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Tuesday, July 31, 2012
Texan opens Shikoku lodge to help travelers complete Buddhist pilgrimage
MATSUYAMA, Ehime Pref. — A Texan who fell in love with Shikoku's renowned Buddhist pilgrimage, the Shikoku Henro, has opened a guesthouse in Ehime Prefecture so visitors can experience what he believes is far more than a sightseeing trip.
Matthew Iannarone, 33, traveled the route in March 2009, and its length and solitude made a deep impression on him. As a travel buff with an interest in historical sites, he had already visited about 35 countries by the time he attempted the pilgrimage, which covers 88 temples.
Iannarone said the experience of discovering sites of worship atop mountains and continuing toward the next temple allowed him to not only learn more about Japan, but to also squarely face his own life.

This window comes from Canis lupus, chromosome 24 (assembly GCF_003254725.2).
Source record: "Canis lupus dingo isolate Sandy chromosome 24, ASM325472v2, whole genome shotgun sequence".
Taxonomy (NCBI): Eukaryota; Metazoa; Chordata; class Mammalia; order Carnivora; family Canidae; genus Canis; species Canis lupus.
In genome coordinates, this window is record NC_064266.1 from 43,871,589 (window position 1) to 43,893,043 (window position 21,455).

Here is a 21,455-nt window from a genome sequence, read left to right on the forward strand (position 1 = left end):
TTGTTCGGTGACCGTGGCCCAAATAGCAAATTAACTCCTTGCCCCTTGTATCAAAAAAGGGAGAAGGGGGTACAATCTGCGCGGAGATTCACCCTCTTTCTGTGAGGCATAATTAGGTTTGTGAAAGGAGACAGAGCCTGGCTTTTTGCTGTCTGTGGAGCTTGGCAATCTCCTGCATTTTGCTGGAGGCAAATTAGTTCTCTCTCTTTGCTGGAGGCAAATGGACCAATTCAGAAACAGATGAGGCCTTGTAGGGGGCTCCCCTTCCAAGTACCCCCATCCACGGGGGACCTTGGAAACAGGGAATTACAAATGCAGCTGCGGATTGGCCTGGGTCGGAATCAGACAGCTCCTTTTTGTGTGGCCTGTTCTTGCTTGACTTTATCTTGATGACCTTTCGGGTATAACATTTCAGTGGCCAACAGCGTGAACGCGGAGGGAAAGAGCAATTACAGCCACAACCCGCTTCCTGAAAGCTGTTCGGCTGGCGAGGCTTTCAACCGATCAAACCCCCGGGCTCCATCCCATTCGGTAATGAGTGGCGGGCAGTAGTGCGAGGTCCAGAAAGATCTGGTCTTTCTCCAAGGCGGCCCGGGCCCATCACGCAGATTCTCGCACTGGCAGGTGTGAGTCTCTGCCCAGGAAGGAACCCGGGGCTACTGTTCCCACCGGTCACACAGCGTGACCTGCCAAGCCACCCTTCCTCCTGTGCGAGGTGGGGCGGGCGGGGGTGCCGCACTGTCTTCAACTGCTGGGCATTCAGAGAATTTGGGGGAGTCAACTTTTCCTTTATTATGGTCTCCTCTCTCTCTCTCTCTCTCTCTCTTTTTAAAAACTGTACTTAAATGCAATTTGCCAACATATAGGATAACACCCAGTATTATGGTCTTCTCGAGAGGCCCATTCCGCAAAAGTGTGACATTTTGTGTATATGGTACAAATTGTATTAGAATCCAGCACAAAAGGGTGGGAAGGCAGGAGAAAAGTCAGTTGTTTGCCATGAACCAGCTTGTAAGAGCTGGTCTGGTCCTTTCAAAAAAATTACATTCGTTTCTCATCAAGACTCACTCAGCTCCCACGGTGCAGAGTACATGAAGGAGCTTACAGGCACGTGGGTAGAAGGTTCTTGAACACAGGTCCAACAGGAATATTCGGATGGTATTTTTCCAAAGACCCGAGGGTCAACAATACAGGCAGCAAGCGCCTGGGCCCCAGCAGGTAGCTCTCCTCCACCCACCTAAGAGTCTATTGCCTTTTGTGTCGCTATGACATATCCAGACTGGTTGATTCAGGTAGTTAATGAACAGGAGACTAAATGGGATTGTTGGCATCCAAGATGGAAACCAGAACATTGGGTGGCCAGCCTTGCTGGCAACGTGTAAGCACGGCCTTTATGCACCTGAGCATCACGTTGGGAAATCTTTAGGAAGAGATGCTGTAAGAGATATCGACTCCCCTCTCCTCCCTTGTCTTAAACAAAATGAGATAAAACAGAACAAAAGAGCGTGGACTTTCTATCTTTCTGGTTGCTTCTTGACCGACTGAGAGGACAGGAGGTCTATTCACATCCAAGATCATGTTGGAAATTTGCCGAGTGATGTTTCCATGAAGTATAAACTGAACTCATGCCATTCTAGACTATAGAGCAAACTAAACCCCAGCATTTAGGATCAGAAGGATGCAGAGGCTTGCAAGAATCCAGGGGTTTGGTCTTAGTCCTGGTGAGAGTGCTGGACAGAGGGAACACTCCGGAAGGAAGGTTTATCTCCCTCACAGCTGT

Motivated to help foreign travelers attempting the route, Iannarone looked for a property with his wife, Noriko, 35, whom he met in Osaka and married before the pilgrimage.
The pair opened the Sen guesthouse in a corner of a residential neighborhood in Matsuyama, near such sites as the Dogo hot springs and Ishite Temple, the 51st stop on the Buddhist route. They opened its kitchen to visitors to let them cook dishes from their homelands and renovated two of the seven rooms to accommodate multiple guests and make it easier for lone travelers to socialize.
Iannarone also fields pilgrims' questions in English in a communal space, while his wife teaches them Japanese customs and traditions.
Iannarone says many visitors usually just stroll around Matsuyama, visiting the main tourist sites. Although the lodge's reputation has only spread through word of mouth, Europeans and Americans now account for nearly half its guests and it welcomes about 10 groups a day on average.
But few manage to complete the arduous route. Many pilgrims give up after failing to find accommodation or getting lost between temples.
The many challenges that lie along the route are a good thing, Iannarone pointed out, adding that he and his wife will continue to steadily spread the word about the 88-temple pilgrimage.